Edwards said that the business was in “uncharted territory and will be learning and adapting as we travel along this path”, and added: “Our teams will be working with our local communities to offer our support to frontline workers.
“We want to help ensure that keyworkers’ vehicles stay safely on the road and support where we can if they need help getting from place to place.”
Now is the time to 'lead well'
In Cheshire, the AM Awards 2020's Business Leader of the Year, the managing director of Mitchell Motors Group, Mark Mitchell, said that there were complicating factors in the decision to close retail facilities, with new car deliveries, many finance agreements coming to a close in March and many consumers' decision to make late cancellations of their new car orders - leaving many retailers with vehicles featuring specifically-tailored specifications.
But as he considered the best way forward for his operation - which has an aftersales department accessible only through its showroom facility - Mitchell said: "Our commercial headaches bear poor comparison with those on our teams who 'get by' on the living wage, experiencing untold anxieties about next month’s bills – together with attendant mental health issues. Now is the time to 'lead well', pastorally, commercially and affirmingly."
Necessary to take 'critical steps'
In announcing the closure of its retail sites today, Pendragon said that it would "furlough the majority of its colleagues" and would also take advantage of the Governments offer of rates holidays - a measure which would provide a benefit of over £15m per annum - and VAT deferral periods.
Pendragon chief executive, Bill Berman, said: “The health and safety of our people, customers and partners remains my absolute priority.
"We are taking measures to ensure we are in line with the Government requirements to temporarily suspend sales operations in our dealerships.
"It is necessary for us to take these critical steps to ensure the safety of our operations while serving our stakeholders and properly positioning the business to recover fully from this unprecedented situation.”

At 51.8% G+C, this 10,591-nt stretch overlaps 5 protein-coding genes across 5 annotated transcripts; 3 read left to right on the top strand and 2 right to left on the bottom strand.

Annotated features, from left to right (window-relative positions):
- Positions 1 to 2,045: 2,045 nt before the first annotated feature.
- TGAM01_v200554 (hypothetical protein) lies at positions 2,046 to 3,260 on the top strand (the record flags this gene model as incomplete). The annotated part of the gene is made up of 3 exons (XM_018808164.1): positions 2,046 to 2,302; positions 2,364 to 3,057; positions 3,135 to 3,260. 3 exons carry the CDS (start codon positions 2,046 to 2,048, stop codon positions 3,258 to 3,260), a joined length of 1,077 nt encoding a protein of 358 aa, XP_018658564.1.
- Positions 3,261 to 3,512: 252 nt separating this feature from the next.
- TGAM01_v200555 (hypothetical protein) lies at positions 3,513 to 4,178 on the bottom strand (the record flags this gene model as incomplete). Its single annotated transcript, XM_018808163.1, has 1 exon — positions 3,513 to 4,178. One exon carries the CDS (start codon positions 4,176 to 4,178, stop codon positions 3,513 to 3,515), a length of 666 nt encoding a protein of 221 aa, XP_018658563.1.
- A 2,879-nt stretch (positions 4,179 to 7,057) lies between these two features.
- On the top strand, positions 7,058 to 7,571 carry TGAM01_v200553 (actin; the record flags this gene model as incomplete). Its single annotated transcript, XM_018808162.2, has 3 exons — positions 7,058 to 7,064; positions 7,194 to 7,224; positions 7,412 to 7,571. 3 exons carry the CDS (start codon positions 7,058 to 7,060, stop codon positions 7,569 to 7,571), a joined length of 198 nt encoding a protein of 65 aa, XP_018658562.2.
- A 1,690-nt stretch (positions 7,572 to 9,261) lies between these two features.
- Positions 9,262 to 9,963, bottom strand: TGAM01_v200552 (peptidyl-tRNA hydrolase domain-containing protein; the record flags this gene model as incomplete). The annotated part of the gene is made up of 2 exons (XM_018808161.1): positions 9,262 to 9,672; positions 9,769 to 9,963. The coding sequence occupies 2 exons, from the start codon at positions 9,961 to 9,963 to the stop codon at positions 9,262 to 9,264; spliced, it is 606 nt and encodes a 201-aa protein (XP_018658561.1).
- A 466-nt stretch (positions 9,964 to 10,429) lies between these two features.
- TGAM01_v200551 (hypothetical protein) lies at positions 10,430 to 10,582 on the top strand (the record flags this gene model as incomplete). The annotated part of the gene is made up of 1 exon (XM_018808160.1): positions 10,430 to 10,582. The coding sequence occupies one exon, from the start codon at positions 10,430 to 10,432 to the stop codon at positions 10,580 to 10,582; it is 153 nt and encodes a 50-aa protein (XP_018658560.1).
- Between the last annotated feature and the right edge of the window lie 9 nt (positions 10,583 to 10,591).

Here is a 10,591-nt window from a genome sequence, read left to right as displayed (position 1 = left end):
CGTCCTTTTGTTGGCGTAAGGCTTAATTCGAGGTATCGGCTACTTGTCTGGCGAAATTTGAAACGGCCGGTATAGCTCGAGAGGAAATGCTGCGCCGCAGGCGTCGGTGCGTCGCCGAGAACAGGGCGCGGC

“The health and safety of our people, customers and partners remains my absolute priority. We are taking measures to ensure we are in-line with the Government requirements to temporarily suspend sales operations in our dealerships.”
Vertu Motors issued a statement yesterday which, like Gupta, acknowledged the group’s “very strong balance sheet”, with low levels of debt, significant assets and liquidity.
Despite this, the business said that it had moved to protect its liquidity by drawing an additional £10 million of its Revolving Credit Facility and utilising additional used vehicle stocking loans.
Among additional actions to manage costs and cash flows over the coming months, as spelled out by Vertu, were:
- We have looked at all areas of expenditure to identify costs which can be removed or reduced and initiated a capital expenditure and recruitment freeze.
- We will apply for grants available under the Government's Job Retention Scheme in respect of colleagues who are unable to work due to the business disruption. We anticipate the vast majority of the Group's colleagues will now be subject to this Scheme.
- The Group pays on an annual basis approximately £11m of business rates across its portfolio and the Group will utilise the business rates relief which the Government has extended. In addition, the Group will take advantage of delayed payments of taxes offered by HMRC.
- Whilst strong working capital management has always been one of our core disciplines, our operational and finance teams have put increased focus on the management of stock, debtors and creditors.
- The Group, as is the case with other retailers is currently working with its landlords constructively regarding the payment of rents and hopes to reach a mutually beneficial outcome for the COVID-19 period.
- Considering the ongoing situation, the Board is not likely to recommend a final dividend for the year ended 29 February 2020.
For advice on how your business might remain resilient to the impact of the COVID-19 coronavirus outbreak, MHA MacIntyre Hudson is today hosting a webinar covering many of the mitigating actions available to businesses.
Click here to register for the free online seminar, which is set to take place at 1.30pm this afternoon.